During the early Middle Ages, East Syriac Christians inhabited the northern territory of Cyprus. This community adhered to the Church of the East and were also denominationally known as Nestorians. The Roman Catholic Church viewed the Nestorians as heretics and exhausted every effort in converting them to Catholicism.
In 1445 CE, the Council of Florence presided by Pope Eugene IV succeeded in welcoming the community into Catholicism. Furthermore, the Papacy constructed a distinct confessional body and bestowed upon them the unmeaning title of 'Chaldeans.'
The sacred liturgies practised by this community was conducted in the East Syriac dialect which the Papacy romanticised and synonymously regarded as Chaldaic- with reference to the Biblical Book of Daniel.
According to Medieval scholars, the Ethiopian (Abyssinian) faction denominationally identified its community as 'Chaldean' indicating that the term was neither exclusive to the East Syriac Christian converts, nor was it employed to designate an ethno-political identity.
The Ethiopians call themselves Chaldeans. - Joseph Justus Scaliger (c. 1540 CE)
Six centuries since it was renounced, the Chaldean identity was thus revived by the Roman Catholic Church.
In 1552 CE, a power struggle broke out within the Church of the East which provoked distrust amongst various monks toward their anointed Patriarch.
Yohanan Sulaqa, a schismatic monk failed in legitimising his candidacy to topple the Patriarchate thus journeyed to Rome and presented his confession of faith before Pope Julius III. The Papacy consecrated Sulaqa 'Patriarch of the Eastern Assyrians' presiding over the Catholic 'Church of Mosul in Assyria.'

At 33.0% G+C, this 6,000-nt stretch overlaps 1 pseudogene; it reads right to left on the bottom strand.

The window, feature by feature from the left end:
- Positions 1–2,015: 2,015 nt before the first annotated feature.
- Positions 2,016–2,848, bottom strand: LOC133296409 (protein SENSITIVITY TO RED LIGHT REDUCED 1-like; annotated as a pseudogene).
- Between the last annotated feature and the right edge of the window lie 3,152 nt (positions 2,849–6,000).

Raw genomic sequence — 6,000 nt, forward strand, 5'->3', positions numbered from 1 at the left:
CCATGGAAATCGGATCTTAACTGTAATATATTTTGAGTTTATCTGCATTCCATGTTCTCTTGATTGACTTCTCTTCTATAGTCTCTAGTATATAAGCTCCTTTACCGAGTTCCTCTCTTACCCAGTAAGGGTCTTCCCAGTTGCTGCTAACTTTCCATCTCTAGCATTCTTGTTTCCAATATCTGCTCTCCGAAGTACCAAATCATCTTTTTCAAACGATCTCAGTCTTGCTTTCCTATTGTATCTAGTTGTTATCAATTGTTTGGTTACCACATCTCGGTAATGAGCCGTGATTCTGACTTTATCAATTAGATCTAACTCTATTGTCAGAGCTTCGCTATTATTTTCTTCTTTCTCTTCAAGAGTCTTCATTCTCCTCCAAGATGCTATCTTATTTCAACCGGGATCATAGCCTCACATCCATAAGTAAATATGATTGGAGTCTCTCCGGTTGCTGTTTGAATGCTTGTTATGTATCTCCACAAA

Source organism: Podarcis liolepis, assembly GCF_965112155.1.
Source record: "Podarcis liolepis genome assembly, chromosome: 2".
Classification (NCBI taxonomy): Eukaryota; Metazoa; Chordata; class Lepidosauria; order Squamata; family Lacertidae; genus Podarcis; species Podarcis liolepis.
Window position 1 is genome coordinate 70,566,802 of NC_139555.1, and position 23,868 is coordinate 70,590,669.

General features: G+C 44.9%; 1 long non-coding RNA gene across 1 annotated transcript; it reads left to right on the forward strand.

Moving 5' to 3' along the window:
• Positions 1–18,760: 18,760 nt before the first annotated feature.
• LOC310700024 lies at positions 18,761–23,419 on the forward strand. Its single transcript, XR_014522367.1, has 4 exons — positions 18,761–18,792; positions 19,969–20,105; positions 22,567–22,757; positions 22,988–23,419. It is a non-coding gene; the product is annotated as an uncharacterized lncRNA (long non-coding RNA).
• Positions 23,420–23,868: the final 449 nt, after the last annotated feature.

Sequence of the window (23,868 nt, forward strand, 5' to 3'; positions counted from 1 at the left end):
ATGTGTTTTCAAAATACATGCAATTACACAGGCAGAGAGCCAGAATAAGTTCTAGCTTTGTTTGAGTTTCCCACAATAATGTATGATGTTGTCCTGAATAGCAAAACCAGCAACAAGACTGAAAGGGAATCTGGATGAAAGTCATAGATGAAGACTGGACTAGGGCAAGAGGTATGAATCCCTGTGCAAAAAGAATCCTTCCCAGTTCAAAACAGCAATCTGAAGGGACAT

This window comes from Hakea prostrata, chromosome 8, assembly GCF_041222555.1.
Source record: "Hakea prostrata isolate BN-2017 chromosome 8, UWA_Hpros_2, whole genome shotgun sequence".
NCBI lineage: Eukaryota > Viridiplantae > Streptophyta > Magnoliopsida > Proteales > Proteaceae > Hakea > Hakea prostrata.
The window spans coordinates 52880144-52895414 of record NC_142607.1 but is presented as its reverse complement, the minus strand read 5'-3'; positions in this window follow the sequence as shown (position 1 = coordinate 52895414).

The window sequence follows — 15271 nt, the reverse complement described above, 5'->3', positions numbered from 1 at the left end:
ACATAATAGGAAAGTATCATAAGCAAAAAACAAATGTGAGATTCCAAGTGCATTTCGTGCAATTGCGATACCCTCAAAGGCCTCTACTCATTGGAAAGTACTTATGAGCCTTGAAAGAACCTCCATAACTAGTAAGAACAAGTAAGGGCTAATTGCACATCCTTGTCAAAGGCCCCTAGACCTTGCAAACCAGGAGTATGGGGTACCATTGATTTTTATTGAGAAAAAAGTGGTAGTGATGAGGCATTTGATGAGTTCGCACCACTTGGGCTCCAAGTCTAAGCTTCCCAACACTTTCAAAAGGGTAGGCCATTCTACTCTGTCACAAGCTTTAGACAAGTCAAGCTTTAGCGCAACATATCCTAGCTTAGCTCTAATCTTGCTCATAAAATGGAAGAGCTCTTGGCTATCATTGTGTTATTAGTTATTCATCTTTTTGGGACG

A rival Patriarchate was now formed.
In efforts of reinforcing the union, the Papacy came to denominate the Catholic portion 'Chaldeans' in conformity with the precedent converts in Cyprus a century earlier. In c. 1844 CE, the so-called Chaldean Patriarch was encouraged by the Holy See to journey to Constantinople in order of attaining a Ottoman mandate recognising the Chaldean Catholics as a distinct community to that of the Nestorians.
The ambitious views of the Roman pontiffs sowed the pestilential seeds of animosity and discord among all Eastern Churches; and the Nestorian Christians, who are also known by the denomination of Chaldeans, felt early the effects of their imperious councils. - Johann Lorenz Mosheim (c. 1726 CE)
They distinguish themselves by the name of Chaldeans for they detest and abhor the denomination, or distinction of Nestorians. - Cornelius De Bruyn (c. 1736 CE)
The Christians who are born in the towns of Mosul, and of Mardin, do not speak a word of Chaldaic, at least it is not their mother tongue. - Carsten Niebuhr (c. 1797 CE)
The present Chaldean Christians are of a recent origin. The sect was as new as the office, and was created for it. Converts to the Papacy from the Nestorian and Jacobite Churches were unified in one body, and dignified by the name of the Chaldean Church... In fact, all the Nestorian Church books are used by the Chaldeans. The priest seemed to think, that, in conformity with the name of his Church, its books must in ancient times have been written in the Chaldean character, but confessed at present it posses no such books, and only uses the Nestorian character (Syriac). - Rev Eli Smith (c. 1833 CE)
The so-called "Chaldeans" of Mesopotamia recieved that title, as you know, from the Pope, on their becoming Catholics. - Edward Robinson (1841 CE)